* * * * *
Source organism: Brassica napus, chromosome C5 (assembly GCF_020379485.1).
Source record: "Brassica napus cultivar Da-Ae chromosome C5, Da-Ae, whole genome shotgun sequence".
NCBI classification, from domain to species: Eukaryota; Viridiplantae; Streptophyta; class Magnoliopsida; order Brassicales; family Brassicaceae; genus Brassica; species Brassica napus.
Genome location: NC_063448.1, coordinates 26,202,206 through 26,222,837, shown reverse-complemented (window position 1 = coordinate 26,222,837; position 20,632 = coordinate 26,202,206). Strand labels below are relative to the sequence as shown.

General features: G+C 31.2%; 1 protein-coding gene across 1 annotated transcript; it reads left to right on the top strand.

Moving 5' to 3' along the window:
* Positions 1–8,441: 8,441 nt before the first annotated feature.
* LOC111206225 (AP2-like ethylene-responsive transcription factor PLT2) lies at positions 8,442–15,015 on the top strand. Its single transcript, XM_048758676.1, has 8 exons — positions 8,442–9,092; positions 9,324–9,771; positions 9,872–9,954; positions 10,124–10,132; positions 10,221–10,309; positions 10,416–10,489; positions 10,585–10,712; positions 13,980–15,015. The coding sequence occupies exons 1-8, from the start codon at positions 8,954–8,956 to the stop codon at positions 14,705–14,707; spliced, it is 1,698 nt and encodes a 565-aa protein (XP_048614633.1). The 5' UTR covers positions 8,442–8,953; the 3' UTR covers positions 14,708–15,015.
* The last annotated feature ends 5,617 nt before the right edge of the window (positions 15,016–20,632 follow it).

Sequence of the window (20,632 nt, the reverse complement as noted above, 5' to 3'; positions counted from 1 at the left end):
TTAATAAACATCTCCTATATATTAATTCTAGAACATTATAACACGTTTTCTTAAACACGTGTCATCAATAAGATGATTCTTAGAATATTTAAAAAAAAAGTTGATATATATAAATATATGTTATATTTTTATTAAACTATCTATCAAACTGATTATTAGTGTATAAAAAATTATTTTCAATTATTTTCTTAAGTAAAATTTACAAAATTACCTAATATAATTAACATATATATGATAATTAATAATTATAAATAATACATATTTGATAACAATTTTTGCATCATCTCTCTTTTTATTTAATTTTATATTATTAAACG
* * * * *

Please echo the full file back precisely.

Source organism: Brassica napus, chromosome C5 (assembly GCF_020379485.1).
Source record: "Brassica napus cultivar Da-Ae chromosome C5, Da-Ae, whole genome shotgun sequence".
NCBI classification, from domain to species: Eukaryota; Viridiplantae; Streptophyta; class Magnoliopsida; order Brassicales; family Brassicaceae; genus Brassica; species Brassica napus.
Genome location: NC_063448.1, coordinates 26,202,206 through 26,222,837, shown reverse-complemented (window position 1 = coordinate 26,222,837; position 20,632 = coordinate 26,202,206). Strand labels below are relative to the sequence as shown.

General features: G+C 31.2%; 1 protein-coding gene across 1 annotated transcript; it reads left to right on the top strand.

Moving 5' to 3' along the window:
* Positions 1–8,441: 8,441 nt before the first annotated feature.
* LOC111206225 (AP2-like ethylene-responsive transcription factor PLT2) lies at positions 8,442–15,015 on the top strand. Its single transcript, XM_048758676.1, has 8 exons — positions 8,442–9,092; positions 9,324–9,771; positions 9,872–9,954; positions 10,124–10,132; positions 10,221–10,309; positions 10,416–10,489; positions 10,585–10,712; positions 13,980–15,015. The coding sequence occupies exons 1-8, from the start codon at positions 8,954–8,956 to the stop codon at positions 14,705–14,707; spliced, it is 1,698 nt and encodes a 565-aa protein (XP_048614633.1). The 5' UTR covers positions 8,442–8,953; the 3' UTR covers positions 14,708–15,015.
* The last annotated feature ends 5,617 nt before the right edge of the window (positions 15,016–20,632 follow it).

Sequence of the window (20,632 nt, the reverse complement as noted above, 5' to 3'; positions counted from 1 at the left end):
TTAATAAACATCTCCTATATATTAATTCTAGAACATTATAACACGTTTTCTTAAACACGTGTCATCAATAAGATGATTCTTAGAATATTTAAAAAAAAAGTTGATATATATAAATATATGTTATATTTTTATTAAACTATCTATCAAACTGATTATTAGTGTATAAAAAATTATTTTCAATTATTTTCTTAAGTAAAATTTACAAAATTACCTAATATAATTAACATATATATGATAATTAATAATTATAAATAATACATATTTGATAACAATTTTTGCATCATCTCTCTTTTTATTTAATTTTATATTATTAAACG